We reached the roof to enjoy some stunning panoramas of the city, including a certain giant building with a clock, located very near our AirBnb and favourite ice cream shop. After returning to the ground level gardens and sitting a little while under the shade of a lovely big tree, the humans decided it was time for a final trip to the aforementioned favourite ice cream factory.
It was but a short walk through some more gardens. This time Charlie ordered peanut butter, strawberry and granola and Jack opted for Oreo, banana and strawberry. This final trip went down just as well as the other two, although this time the humans actually stayed on site to eat rather than returning to the AirBnb. In fact, this was my first time entering this shop, having stayed at the AirBnb previously.
Ice cream consumed and two hours until we had to catch our train, we decided to visit a nice park and relax a bit. Unfortunately for me, we never actually made it to this most desirable of locations as the humans got distracted by a war museum. Here many fighter planes, tanks and cannons (!) were on display. We had to take a look around. I must admit I was sold on this idea when I saw the cannons.
I put up with the humans admiring the tanks and aeroplanes for my chance to finally sit on a REAL LIVE CANNON! I was very happy, as you can probably tell. There were even some giant modern cannons, painted in various shades of camouflage. I was in my element! There was also a variety of tanks and planes, dating from WWI to the Cold War, some vehicles were still being used in the 80s, one still into the 2000s. This was a nice, unexpected trip and although I won’t tell them so, I will privately agree with Charlie that this was better than just sitting in the park. There were even some trees and benches here for me to enjoy. And a rather lovely swordfish-nosed plane (I don’t know why… a fashion conscious plane perhaps? Or aerodynamics). And what may be even better – there was an amphibious vehicle, a car that could sail on water. I was very excited as I realised the possibilities. I could travel across water without getting my paws wet. But then I realised such a vehicle already exists. It’s called a boat and I don’t like them – too close to the water. Maybe an amphibious vehicle isn’t so great after all!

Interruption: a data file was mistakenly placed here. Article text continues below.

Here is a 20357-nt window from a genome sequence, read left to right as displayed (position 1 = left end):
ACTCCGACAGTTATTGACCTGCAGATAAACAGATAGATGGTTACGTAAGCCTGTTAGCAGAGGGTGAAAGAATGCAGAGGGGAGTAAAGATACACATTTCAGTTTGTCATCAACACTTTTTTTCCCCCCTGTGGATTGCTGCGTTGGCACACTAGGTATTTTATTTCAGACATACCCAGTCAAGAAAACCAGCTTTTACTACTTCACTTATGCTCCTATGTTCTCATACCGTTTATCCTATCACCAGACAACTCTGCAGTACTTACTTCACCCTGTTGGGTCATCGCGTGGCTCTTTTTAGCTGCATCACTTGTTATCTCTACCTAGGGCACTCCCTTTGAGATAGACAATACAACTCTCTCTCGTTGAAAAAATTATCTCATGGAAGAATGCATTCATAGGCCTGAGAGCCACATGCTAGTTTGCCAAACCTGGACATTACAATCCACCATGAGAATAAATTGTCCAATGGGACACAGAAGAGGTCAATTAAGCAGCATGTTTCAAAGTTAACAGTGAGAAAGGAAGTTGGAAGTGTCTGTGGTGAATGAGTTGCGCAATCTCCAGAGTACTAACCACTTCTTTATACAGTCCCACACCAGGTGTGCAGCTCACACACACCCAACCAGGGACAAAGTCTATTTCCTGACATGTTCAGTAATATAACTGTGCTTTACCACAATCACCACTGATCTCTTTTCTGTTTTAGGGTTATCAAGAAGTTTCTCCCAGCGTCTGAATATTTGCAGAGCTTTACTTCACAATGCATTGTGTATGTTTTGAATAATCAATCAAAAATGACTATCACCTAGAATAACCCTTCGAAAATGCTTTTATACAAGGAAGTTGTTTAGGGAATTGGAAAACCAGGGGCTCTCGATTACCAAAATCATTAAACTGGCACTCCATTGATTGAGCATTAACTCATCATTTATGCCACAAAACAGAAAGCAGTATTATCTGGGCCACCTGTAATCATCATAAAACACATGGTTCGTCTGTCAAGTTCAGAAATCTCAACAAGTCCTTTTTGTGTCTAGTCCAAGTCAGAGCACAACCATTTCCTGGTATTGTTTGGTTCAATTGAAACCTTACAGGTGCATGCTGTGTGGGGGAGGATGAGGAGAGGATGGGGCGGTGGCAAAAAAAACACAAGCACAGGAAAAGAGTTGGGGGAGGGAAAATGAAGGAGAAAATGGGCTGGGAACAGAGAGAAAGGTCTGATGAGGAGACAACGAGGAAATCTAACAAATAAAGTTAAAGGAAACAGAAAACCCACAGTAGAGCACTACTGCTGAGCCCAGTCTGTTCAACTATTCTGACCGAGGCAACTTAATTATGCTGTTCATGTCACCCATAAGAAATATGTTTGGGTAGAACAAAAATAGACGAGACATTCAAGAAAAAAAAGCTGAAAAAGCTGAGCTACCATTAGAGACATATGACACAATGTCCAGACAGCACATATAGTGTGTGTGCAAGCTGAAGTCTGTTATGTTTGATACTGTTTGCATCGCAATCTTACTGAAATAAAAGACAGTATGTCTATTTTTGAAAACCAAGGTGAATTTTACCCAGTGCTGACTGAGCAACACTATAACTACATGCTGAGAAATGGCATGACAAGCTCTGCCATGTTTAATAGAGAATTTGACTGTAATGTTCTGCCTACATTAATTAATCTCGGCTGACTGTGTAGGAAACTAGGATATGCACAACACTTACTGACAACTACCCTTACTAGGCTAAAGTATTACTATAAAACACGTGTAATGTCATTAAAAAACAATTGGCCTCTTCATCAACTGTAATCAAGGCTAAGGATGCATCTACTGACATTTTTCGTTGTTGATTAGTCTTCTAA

All too soon it was time to leave this museum and return to the station one last time. Our departure was rather sped up by the arrival of another school group at the museum meaning we arrived at the train station with half an hour to spare. This was a good thing as our train appeared to be going to Vienna! Or Budapest. Or maybe even Prague, which was where we were hoping it would take us. After looking at the carriage labelling on the platform, it appeared the rear carriages would split from the Vienna train somewhere and continue to Prague unaided. Minor confusion sorted, we waited happily for the train. When it arrived, a guard checked our tickets on the door and rather alarmingly stole our Interrail passes. But not to worry, apparently we get them back at the end of the journey.
We found our compartment where we had two bottom bunks of a six bed compartment. As another two people wouldn’t be joining us until Krakow (the very same station we visited yesterday), we made the most of exploring all six bunks in the compartment. There wasn’t much headroom so we had soon rearranged one middle bunk to make the back of a seat. Settled for the evening, we had a packed dinner and watched the sun set as the train sped across Poland.
We have all thoroughly enjoyed our trip in this stunning country. Although there were several things we couldn’t fit into our Warsaw adventure, such as the Warsaw Uprising Museum, the Neon Musuem, the Vistula beaches and Brzeka Street, featuring pre-war houses and street art, we didn’t feel deprived of entertainment and historical learnings. The humans particularly liked the cheap food and we had a great time sampling the culture and all Warsaw and Krakow had to offer. This country will be missed but not forgotten. So long Poland and thanks for the memories!
Well, that seems about all I have to say to you now! See you in Prague! Until then, folks. Chesh.